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Tag Archives: George Frideric Handel

Saved by a Button

While most industries have been ravaged by the Coronavirus, Television Streaming Services have expanded and prospered. Although not every service has survived this competitive field, consumers can now decide what they watch and when daily. The days of waiting for your favorite show or series to air are over unless of course you want to watch a live sporting event. During a recent episode of Mystery at the Museum, I learned that a famous composer’s life was saved by a button on his tunic before he’d ever written a note.

He personally bore our sins in His [own] body on the tree [as on an altar and offered Himself on it], that we might die (cease to exist) to sin and live to righteousness. By His wounds you have been healed, 1 Peter 2:24.

George Frideric Handel was performing of one of Matheson’s operas, Cleopatra, in 1704. Playing with his best friend, composer Johann Mattheson, the two of them suddenly argued while on stage. This quarrel escalated into a sword fight, a duel to the death. Immediately, Mattheson quickly took control, placing Handel on the defensive. As the audience watched in amazement, Mattheson gave the final blow, striking Handel in the chest. However, as the sword was about to pierce Handel’s skin, a large button on his tunic intervened, snapping the tip of Mattheson’s sword. This wardrobe malfunction ended this duel and saved Handel’s life.

For you were going astray like [so many] sheep, but now you have come back to the Shepherd and Guardian (the Bishop) of your souls, 1 Peter 2:25.

Whether you call this luck or divine intervention, George Frideric Handel now had the time to compose The Hallelujah Chorus. King George III was so moved by Handel’s Messiah he stood up during this piece, at the premiere. Most of Handel’s adult life was spent in London, England, offered a position by Queen Anne with the princely annual salary of £200. Composing The Messiah in 1741, a scriptural text was later compiled by Charles Jennens from the King James Bible to enhance Handel’s piece. This amazing selection would have been never composed if it wasn’t for a large button strategically placed on George Frideric Handel’s tunic.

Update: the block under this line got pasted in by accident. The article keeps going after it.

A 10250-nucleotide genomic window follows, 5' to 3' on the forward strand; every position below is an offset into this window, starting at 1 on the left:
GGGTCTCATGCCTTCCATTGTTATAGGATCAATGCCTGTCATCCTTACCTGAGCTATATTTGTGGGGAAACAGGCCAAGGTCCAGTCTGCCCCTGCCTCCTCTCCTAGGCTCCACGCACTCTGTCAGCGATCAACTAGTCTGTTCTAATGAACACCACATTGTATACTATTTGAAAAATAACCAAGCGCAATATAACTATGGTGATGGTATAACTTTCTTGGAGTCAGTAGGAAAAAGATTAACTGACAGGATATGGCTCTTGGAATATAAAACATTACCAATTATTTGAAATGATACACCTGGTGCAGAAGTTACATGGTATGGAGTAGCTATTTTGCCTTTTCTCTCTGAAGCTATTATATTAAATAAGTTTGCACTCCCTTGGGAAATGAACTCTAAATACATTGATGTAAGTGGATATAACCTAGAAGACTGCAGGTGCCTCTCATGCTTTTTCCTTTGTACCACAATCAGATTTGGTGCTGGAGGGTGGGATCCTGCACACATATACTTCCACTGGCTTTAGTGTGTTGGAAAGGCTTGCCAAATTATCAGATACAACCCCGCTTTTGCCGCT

by Jay Mankus


The Source of Affection

Love is absent from the title of traditional Christmas Carols. While Charles Dickens wrote A Christmas Carol in 1843. the oldest Christmas Carol song dates back to 336 AD. St. Hilary of Poitiers composed Jesus Illuminates All which was initially the Latin carol “Jesus refulsit omnium.” Although it’s unclear what inspired St. Hilary to write this song, 336 was the first recorded year when the Church first recognized December 25th as Jesus’ birthday.

So I write these things while I am absent from you, that when I come to you, I may not have to deal sharply in my use of the authority which the Lord has given me [to be employed, however] for building [you] up and not for tearing [you] down, 2 Corinthians 13:10.

Wrapping up his final letter to the Church at Corinth, the apostle Paul recognizes why people of faith should celebrate the birth of Christ. According to Paul, Jesus is the source of affection and love. Building upon his words in 1 Corinthians 13, God is love in it’s various forms. While reading Psalm 98, 96:11–12 and Genesis 3:17–18, Isaac Watts wrote the classic hymn Joy to the World. George Frideric Handel put the finishing touches on the modern version of Joy to the World before his death in 1759.

Finally, brethren, farewell (rejoice)! Be strengthened (perfected, completed, made what you ought to be); be encouraged and consoled and comforted; be of the same [agreeable] mind one with another; live in peace, and [then] the God of love [Who is the Source of affection, goodwill, love, and benevolence toward men] and the Author and Promoter of peace will be with you, 2 Corinthians 13:11.

The older I get, the meaning of Christmas to me has evolved. As a child, Christmas was about attending a mass that ended at midnight. When I couldn’t sleep, I took a nap under our tree, eager to open my presents. Yet, now as a parent, I’m more focused on what I give. In college I wrote Christmas letters to encourage and inspire my friends. Now as a father, I feel compelled to give of my time after working 22 of the last 25 days. While my gifts may not always be well received, a relationship with God is the greatest gift of all.

by Jay Mankus

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